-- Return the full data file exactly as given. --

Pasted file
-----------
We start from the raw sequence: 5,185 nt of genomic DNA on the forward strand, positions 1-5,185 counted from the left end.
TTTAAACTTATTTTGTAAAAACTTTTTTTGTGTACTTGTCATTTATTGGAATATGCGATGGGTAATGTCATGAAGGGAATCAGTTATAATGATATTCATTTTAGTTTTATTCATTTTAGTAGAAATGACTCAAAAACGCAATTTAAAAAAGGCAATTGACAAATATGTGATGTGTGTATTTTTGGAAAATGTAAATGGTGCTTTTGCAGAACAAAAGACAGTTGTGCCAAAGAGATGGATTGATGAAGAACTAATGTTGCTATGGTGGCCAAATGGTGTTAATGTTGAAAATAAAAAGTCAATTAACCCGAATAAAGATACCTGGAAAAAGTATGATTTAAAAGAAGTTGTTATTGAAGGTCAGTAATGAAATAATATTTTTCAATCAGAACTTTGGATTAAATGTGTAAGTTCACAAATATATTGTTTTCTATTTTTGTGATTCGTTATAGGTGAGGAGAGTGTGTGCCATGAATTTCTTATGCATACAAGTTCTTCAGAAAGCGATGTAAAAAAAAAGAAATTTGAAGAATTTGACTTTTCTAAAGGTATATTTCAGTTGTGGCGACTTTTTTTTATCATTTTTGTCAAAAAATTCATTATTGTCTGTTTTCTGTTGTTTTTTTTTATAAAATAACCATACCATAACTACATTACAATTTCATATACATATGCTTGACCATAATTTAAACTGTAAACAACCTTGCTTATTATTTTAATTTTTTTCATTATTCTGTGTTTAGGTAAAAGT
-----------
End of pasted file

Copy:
We start from the raw sequence: 5,185 nt of genomic DNA on the forward strand, positions 1-5,185 counted from the left end.
TTTAAACTTATTTTGTAAAAACTTTTTTTGTGTACTTGTCATTTATTGGAATATGCGATGGGTAATGTCATGAAGGGAATCAGTTATAATGATATTCATTTTAGTTTTATTCATTTTAGTAGAAATGACTCAAAAACGCAATTTAAAAAAGGCAATTGACAAATATGTGATGTGTGTATTTTTGGAAAATGTAAATGGTGCTTTTGCAGAACAAAAGACAGTTGTGCCAAAGAGATGGATTGATGAAGAACTAATGTTGCTATGGTGGCCAAATGGTGTTAATGTTGAAAATAAAAAGTCAATTAACCCGAATAAAGATACCTGGAAAAAGTATGATTTAAAAGAAGTTGTTATTGAAGGTCAGTAATGAAATAATATTTTTCAATCAGAACTTTGGATTAAATGTGTAAGTTCACAAATATATTGTTTTCTATTTTTGTGATTCGTTATAGGTGAGGAGAGTGTGTGCCATGAATTTCTTATGCATACAAGTTCTTCAGAAAGCGATGTAAAAAAAAAGAAATTTGAAGAATTTGACTTTTCTAAAGGTATATTTCAGTTGTGGCGACTTTTTTTTATCATTTTTGTCAAAAAATTCATTATTGTCTGTTTTCTGTTGTTTTTTTTTATAAAATAACCATACCATAACTACATTACAATTTCATATACATATGCTTGACCATAATTTAAACTGTAAACAACCTTGCTTATTATTTTAATTTTTTTCATTATTCTGTGTTTAGGTAAAAGT